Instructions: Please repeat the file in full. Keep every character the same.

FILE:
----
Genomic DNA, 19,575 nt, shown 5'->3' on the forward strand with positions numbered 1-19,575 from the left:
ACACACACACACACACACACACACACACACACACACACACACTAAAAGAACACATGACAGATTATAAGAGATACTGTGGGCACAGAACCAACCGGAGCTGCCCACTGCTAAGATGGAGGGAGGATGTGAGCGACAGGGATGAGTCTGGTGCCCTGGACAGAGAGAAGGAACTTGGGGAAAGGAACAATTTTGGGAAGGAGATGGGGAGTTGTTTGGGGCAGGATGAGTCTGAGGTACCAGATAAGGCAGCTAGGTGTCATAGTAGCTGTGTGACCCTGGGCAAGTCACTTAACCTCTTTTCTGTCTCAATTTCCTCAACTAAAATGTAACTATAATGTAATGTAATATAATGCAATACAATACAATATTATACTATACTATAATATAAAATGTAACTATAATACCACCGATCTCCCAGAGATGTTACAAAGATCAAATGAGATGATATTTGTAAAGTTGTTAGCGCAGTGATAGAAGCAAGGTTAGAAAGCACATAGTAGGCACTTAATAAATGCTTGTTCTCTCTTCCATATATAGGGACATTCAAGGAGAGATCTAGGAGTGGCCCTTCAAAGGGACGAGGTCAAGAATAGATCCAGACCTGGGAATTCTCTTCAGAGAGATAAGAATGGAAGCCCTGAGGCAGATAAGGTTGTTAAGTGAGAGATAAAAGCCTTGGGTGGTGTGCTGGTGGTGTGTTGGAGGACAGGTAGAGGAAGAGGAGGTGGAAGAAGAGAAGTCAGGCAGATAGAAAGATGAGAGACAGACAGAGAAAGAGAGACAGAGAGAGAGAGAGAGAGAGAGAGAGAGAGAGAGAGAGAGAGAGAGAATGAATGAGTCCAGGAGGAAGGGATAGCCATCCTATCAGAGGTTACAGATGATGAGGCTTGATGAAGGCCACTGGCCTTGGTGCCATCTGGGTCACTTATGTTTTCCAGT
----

Genomic DNA, 19,575 nt, shown 5'->3' on the forward strand with positions numbered 1-19,575 from the left:
ACACACACACACACACACACACACACACACACACACACACACTAAAAGAACACATGACAGATTATAAGAGATACTGTGGGCACAGAACCAACCGGAGCTGCCCACTGCTAAGATGGAGGGAGGATGTGAGCGACAGGGATGAGTCTGGTGCCCTGGACAGAGAGAAGGAACTTGGGGAAAGGAACAATTTTGGGAAGGAGATGGGGAGTTGTTTGGGGCAGGATGAGTCTGAGGTACCAGATAAGGCAGCTAGGTGTCATAGTAGCTGTGTGACCCTGGGCAAGTCACTTAACCTCTTTTCTGTCTCAATTTCCTCAACTAAAATGTAACTATAATGTAATGTAATATAATGCAATACAATACAATATTATACTATACTATAATATAAAATGTAACTATAATACCACCGATCTCCCAGAGATGTTACAAAGATCAAATGAGATGATATTTGTAAAGTTGTTAGCGCAGTGATAGAAGCAAGGTTAGAAAGCACATAGTAGGCACTTAATAAATGCTTGTTCTCTCTTCCATATATAGGGACATTCAAGGAGAGATCTAGGAGTGGCCCTTCAAAGGGACGAGGTCAAGAATAGATCCAGACCTGGGAATTCTCTTCAGAGAGATAAGAATGGAAGCCCTGAGGCAGATAAGGTTGTTAAGTGAGAGATAAAAGCCTTGGGTGGTGTGCTGGTGGTGTGTTGGAGGACAGGTAGAGGAAGAGGAGGTGGAAGAAGAGAAGTCAGGCAGATAGAAAGATGAGAGACAGACAGAGAAAGAGAGACAGAGAGAGAGAGAGAGAGAGAGAGAGAGAGAGAGAGAGAGAGAGAGAATGAATGAGTCCAGGAGGAAGGGATAGCCATCCTATCAGAGGTTACAGATGATGAGGCTTGATGAAGGCCACTGGCCTTGGTGCCATCTGGGTCACTTATGTTTTCCAGT